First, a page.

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How to help back ache

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According to research, 8 out of 10 people in the UK suffer from a bad back at some stage in their lives. Back pain can be avoided in many cases. Follow these steps for how to help a bad back.
1: 
Keep moving: Our backs were designed to move. However many people think that if they find a good ergonomic position they should stay there. This is a common misconception. So, even though we can sit in an ergonomically sound position longer than a poor one, actually sitting still causes more harm than good. This is because when we change the position we’re sat in, the workload and pressures are shifted onto other muscles. There are a number of back supports available to promote a healthy back posture. However, if you can find a support that provides both sound ergonomic support as well as providing the ability (indeed encouragement) to move, you are fulfilling the biomechanical needs of the spine and doing everything that you can to help. The Dynaspine Back Support provides this form of dynamic support.
2: 
Back ache exercises: Strengthening the back muscles through lower back pain exercises is essential for preventing and treating back ache. An effective way of deciding on the best lower back pain exercises to use is to look at the biomechanical causes and provide exercises to deal with these causes. This enables us to take the pressure off the back without working it directly, and so reducing the risk of hurting ourselves.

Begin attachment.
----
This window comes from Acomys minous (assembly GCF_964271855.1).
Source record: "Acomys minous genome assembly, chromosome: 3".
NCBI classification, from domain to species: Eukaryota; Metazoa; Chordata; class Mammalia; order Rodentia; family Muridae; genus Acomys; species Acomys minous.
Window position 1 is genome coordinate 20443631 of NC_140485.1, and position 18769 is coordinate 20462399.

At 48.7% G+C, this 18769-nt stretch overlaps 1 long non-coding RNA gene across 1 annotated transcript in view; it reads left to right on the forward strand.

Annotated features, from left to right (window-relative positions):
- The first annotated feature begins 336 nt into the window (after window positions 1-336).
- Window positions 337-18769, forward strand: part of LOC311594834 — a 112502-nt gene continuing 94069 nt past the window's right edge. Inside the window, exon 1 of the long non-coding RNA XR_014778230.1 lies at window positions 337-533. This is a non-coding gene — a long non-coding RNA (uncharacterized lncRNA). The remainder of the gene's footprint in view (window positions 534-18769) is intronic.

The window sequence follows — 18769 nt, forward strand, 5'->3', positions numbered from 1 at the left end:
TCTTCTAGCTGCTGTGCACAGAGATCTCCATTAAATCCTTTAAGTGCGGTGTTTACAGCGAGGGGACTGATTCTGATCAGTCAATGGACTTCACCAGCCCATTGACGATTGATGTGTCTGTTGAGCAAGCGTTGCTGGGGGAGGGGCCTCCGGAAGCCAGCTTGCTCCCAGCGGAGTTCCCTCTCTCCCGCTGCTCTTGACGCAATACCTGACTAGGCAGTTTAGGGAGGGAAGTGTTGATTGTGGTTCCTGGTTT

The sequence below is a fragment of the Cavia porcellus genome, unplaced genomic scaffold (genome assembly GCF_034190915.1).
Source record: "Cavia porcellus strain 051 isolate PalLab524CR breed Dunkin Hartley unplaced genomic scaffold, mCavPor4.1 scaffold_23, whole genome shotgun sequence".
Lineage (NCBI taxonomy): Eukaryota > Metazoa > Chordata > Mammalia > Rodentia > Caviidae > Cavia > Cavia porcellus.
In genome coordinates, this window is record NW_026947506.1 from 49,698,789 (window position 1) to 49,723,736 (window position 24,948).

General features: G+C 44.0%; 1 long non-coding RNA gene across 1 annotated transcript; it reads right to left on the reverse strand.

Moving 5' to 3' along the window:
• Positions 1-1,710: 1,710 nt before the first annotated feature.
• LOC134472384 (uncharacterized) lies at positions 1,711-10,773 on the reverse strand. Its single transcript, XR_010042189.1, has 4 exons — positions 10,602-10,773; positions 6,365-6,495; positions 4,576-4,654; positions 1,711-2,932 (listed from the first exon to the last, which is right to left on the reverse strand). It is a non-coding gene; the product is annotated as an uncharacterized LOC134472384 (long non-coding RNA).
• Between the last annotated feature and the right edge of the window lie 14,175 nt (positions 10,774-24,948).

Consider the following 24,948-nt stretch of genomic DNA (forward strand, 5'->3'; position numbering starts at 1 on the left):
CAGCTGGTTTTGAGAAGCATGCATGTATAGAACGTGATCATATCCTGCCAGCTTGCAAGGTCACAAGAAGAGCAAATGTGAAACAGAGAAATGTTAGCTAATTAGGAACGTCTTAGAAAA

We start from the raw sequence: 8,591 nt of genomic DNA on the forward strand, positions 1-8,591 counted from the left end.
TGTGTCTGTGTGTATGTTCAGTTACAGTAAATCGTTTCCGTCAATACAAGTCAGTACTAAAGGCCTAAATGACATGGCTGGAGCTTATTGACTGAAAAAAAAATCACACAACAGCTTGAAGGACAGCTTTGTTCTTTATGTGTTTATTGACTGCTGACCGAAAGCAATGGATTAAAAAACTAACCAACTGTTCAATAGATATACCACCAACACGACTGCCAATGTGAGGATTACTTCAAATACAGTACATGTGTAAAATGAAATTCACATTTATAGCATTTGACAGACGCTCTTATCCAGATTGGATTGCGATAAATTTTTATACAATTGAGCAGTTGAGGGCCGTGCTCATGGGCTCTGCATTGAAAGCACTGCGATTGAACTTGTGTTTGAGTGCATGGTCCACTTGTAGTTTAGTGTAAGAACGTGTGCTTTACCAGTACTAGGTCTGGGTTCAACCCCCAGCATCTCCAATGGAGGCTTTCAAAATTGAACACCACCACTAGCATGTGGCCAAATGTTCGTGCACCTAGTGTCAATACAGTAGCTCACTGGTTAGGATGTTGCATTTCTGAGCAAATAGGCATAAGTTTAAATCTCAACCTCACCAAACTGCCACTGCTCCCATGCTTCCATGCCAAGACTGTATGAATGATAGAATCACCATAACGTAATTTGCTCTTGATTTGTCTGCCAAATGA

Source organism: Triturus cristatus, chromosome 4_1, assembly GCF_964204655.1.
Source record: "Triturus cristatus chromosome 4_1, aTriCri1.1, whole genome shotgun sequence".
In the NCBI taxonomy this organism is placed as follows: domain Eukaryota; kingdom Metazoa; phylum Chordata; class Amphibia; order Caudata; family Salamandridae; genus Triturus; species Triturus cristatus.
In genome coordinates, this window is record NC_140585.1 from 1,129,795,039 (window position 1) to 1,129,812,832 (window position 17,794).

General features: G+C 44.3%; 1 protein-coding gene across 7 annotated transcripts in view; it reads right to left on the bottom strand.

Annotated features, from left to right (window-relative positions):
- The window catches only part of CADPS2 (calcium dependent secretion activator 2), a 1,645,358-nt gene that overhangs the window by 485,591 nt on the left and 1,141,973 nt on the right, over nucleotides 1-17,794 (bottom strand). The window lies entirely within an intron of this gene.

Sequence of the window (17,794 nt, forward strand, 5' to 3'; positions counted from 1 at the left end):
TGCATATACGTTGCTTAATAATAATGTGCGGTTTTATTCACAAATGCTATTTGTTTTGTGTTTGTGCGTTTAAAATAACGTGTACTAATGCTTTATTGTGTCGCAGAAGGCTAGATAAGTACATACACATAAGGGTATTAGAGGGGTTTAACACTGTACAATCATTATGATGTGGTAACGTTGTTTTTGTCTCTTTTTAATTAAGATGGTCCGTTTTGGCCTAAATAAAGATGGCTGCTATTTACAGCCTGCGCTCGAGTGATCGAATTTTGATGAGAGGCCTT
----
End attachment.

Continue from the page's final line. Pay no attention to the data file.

3: 
Avoid resting: When minor back injuries occur, many people believe that resting their back for long periods of time will help relieve the pain. However, sitting or lying in a static position can cause more harm than good. As above, our backs were designed to move so keep resting to a minimum and begin moving as soon as possible.
4: 
Apply heat: Tension and stiffness can often be eased by applying a heat pack or hot water bottle to the affected area. Having a hot bath also helps! By loosening the muscles you should also find that you can move more freely.
5: 
Apply ice Applying a cold compress such as ice to a swollen or inflamed area of the back can often help to relieve back ache. Make sure the ice is wrapped up in a towel or similar to stop it from damaging the skin.
6: 
Medicines: If you find that your back ache is too strong to handle try using painkillers such as paracetamol/aspirin or anti-inflammatory tablets like ibuprofen. These can help with back pain relief, however if you have an underlying problem which is causing your back pain, you should seek advice from your GP as medicines may only mask the problem. You may need further treatment from a physiotherapist or other healthcare professional.
7: 
Be patient: Minor back injuries last for around 6 weeks. Don’t be impatient with your recovery, it takes time. As the back pain improves make sure you don’t overdo it as you risk causing more back problems.
Conclusion: 
As with any health complaint, be sure to consult a doctor should symptons persist.

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